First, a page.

Just another way of speaking the same language

Share
Related Topics
I MET a woman on Tuesday who insisted on calling Michael Heseltine "Mr Heselteen" so that it rhymed with Ovaltine rather than Newcastle upon Tyne. Perhaps this was her logic, that the spelling suggested "teen", rather than "tine" that rhymes with "time". However, as I've so cleverly demonstrated with my "tine" "time" comparison, there is no logic to English spelling, and everybody knows that Heseltine is not Heselteen. Everybody, that is, except this woman, who repeated it at least four times for good measure, just so that we all got the picture. It was a funny conversation really, because none of the others present corrected her outright, but we did repeat the right pronunciation several times in the hope she'd get the message, which she didn't.

"What did you think of Mr Heselteen's attack on Lady Thatcher?"

"Oh, Michael Heseltine?"

"Yes, Mr Heselteen."

"Well, I suppose Major can't attack Thatcher outright, so he has to get one of his henchmen to do it for him, and Mr Heseltine is the most articulate."

"You think Heselteen's loyal to Major?"

"No one's more loyal than Heseltine."

"I think Heselteen has another agenda. If Major goes, who most wants to step into his shoes?"

"Heseltine?"

"Heselteen, precisely!"

It was a no-win situation. I find people like this quite sad really. She was an elderly lady, still very beautiful, but she seemed to find the world frightening. One sensed that she didn't hold herself in very high regard, and thought that pronouncing the occasional word incorrectly would make her seem more interesting.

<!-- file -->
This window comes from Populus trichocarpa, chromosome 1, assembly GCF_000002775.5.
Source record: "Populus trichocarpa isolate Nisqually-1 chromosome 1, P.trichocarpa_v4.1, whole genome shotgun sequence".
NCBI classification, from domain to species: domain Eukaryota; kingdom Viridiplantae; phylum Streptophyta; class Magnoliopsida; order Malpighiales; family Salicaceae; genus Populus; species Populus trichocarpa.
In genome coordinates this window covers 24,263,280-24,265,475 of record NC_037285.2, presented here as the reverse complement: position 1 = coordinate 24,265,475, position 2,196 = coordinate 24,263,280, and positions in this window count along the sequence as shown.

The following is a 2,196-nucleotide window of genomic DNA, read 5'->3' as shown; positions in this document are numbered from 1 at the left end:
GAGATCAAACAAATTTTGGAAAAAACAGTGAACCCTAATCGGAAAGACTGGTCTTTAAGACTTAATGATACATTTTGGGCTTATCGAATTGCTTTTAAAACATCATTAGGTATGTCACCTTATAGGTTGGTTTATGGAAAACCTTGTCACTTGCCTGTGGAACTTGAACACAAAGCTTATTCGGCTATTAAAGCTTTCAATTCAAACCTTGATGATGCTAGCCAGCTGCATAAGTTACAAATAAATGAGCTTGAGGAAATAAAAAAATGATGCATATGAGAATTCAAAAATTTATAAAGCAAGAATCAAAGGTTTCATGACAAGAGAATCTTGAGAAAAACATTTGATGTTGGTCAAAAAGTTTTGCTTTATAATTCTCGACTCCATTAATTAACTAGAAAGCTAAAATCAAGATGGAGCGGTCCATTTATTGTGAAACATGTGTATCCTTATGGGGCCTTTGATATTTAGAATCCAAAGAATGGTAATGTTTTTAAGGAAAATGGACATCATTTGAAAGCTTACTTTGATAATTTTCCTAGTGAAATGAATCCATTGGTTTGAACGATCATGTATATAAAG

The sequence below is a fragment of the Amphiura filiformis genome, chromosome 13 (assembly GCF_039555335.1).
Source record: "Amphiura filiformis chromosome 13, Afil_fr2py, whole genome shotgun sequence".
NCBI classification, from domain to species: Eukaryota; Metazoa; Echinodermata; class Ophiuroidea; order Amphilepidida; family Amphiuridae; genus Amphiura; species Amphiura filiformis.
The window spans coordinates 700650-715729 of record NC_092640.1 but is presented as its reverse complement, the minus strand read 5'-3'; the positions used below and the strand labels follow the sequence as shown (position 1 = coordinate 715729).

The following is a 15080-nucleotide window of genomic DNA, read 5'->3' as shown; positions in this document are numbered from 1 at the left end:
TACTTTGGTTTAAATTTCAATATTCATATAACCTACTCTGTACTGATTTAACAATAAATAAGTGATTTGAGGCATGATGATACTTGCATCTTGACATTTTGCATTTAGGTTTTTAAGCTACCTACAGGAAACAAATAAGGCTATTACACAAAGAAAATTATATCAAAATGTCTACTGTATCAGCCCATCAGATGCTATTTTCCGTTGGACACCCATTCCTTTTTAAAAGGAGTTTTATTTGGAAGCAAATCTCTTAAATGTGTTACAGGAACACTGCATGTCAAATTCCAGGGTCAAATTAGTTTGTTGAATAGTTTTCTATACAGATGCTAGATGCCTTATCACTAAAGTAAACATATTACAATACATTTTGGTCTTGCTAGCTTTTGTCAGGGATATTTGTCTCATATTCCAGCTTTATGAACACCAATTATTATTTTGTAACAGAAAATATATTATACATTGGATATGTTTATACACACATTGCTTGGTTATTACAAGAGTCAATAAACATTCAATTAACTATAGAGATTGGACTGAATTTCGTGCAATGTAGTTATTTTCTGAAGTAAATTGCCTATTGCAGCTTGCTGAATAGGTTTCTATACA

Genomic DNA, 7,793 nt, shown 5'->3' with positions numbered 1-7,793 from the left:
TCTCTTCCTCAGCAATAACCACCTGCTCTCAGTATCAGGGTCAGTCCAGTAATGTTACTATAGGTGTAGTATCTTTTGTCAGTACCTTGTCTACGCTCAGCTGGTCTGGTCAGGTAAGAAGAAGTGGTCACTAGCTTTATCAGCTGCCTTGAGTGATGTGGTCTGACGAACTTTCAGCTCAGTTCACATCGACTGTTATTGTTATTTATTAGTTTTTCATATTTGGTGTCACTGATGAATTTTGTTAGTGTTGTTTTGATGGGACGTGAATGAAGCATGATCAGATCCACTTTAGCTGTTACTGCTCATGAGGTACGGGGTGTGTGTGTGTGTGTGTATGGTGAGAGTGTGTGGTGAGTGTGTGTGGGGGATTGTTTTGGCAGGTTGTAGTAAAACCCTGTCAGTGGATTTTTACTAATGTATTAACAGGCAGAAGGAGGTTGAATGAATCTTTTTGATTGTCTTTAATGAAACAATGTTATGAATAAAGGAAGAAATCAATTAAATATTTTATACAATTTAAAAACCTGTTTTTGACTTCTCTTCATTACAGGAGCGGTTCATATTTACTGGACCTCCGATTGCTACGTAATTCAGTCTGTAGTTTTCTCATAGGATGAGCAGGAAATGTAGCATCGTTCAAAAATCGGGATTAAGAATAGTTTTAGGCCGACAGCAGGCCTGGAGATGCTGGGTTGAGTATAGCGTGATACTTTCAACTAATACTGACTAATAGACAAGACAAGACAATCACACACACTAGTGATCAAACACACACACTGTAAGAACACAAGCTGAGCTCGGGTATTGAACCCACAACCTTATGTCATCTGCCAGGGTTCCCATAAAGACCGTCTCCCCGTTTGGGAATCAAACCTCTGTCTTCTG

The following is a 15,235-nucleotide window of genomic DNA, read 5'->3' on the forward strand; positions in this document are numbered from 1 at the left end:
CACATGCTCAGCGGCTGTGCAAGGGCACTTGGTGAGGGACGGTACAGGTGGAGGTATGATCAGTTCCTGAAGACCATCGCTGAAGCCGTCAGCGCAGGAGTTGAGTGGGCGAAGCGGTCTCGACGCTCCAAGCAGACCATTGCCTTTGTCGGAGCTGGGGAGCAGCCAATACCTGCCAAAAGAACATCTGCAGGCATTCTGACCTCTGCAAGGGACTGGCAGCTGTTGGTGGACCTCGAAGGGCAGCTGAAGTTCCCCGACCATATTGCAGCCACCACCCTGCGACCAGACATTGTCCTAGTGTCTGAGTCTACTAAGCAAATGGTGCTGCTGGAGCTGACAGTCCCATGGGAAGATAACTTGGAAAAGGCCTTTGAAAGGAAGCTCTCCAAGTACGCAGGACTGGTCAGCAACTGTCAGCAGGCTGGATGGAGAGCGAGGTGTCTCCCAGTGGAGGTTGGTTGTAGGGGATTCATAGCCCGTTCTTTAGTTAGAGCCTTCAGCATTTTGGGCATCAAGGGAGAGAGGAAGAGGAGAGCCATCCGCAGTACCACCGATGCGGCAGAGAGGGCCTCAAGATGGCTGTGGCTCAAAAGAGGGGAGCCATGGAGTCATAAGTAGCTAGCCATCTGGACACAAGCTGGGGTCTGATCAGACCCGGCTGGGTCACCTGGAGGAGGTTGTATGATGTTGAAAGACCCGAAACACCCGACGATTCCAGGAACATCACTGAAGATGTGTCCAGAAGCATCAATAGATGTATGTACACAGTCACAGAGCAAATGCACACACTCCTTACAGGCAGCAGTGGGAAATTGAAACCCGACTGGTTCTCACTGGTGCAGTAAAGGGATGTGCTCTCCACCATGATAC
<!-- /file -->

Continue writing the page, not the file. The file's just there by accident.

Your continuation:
I know another person like this, who insists on saying St John's Wood as one would say St John Stevas. Whenever he feels left out of the conversation, you can see him looking tense and nervous, and then he'll suddenly come out with some made-up story about something happening in "Singen's Wood". Then he looks happy again for a bit. Strange really.

IT IS, of course, the beginning of the season of silly pronunciations, as people begin to tell each other which obscure French or Tuscan village they are renting a villa in for their summer holiday. The trick is to announce that you are going on holiday in your perfect English accent, and then suddenly drop in the name of the village in a perfect French or Italian accent, and then suddenly, and there must not be a moment's hesitation, you go back to perfect English to complete the sentence. So "we're renting a place in St Marie de la Mer for two weeks, what what?" becomes "We're renting a place in Saa Machrie doo lah Meechr for two weeks, what what?" I am always tempted to say: "Really, are you going via the Channel Tunnel from Laandan to Pachrie? Myself I'm off to Noo York."

TONY Blair says he doesn't want to tax the rich more, which is good news for me, as I'm quite rich, although it's all new money so it doesn't really count. As Alan Clark would say, I'm the sort of chap who has to buy his furniture. It's difficult to know whether taxing the rich more is a good idea.

Evidence suggests that when the rate for the highest earners was lowered from 60 per cent to 40 per cent the Inland Revenue collected more from that bracket in real terms than it had done previously, presumably because rich people have brought their money home. But world circumstances are different now. Whereas in the good old days when Labour put taxes up us nouveaux riches would scarper abroad nowadays our traditional hideaways aren't so attractive.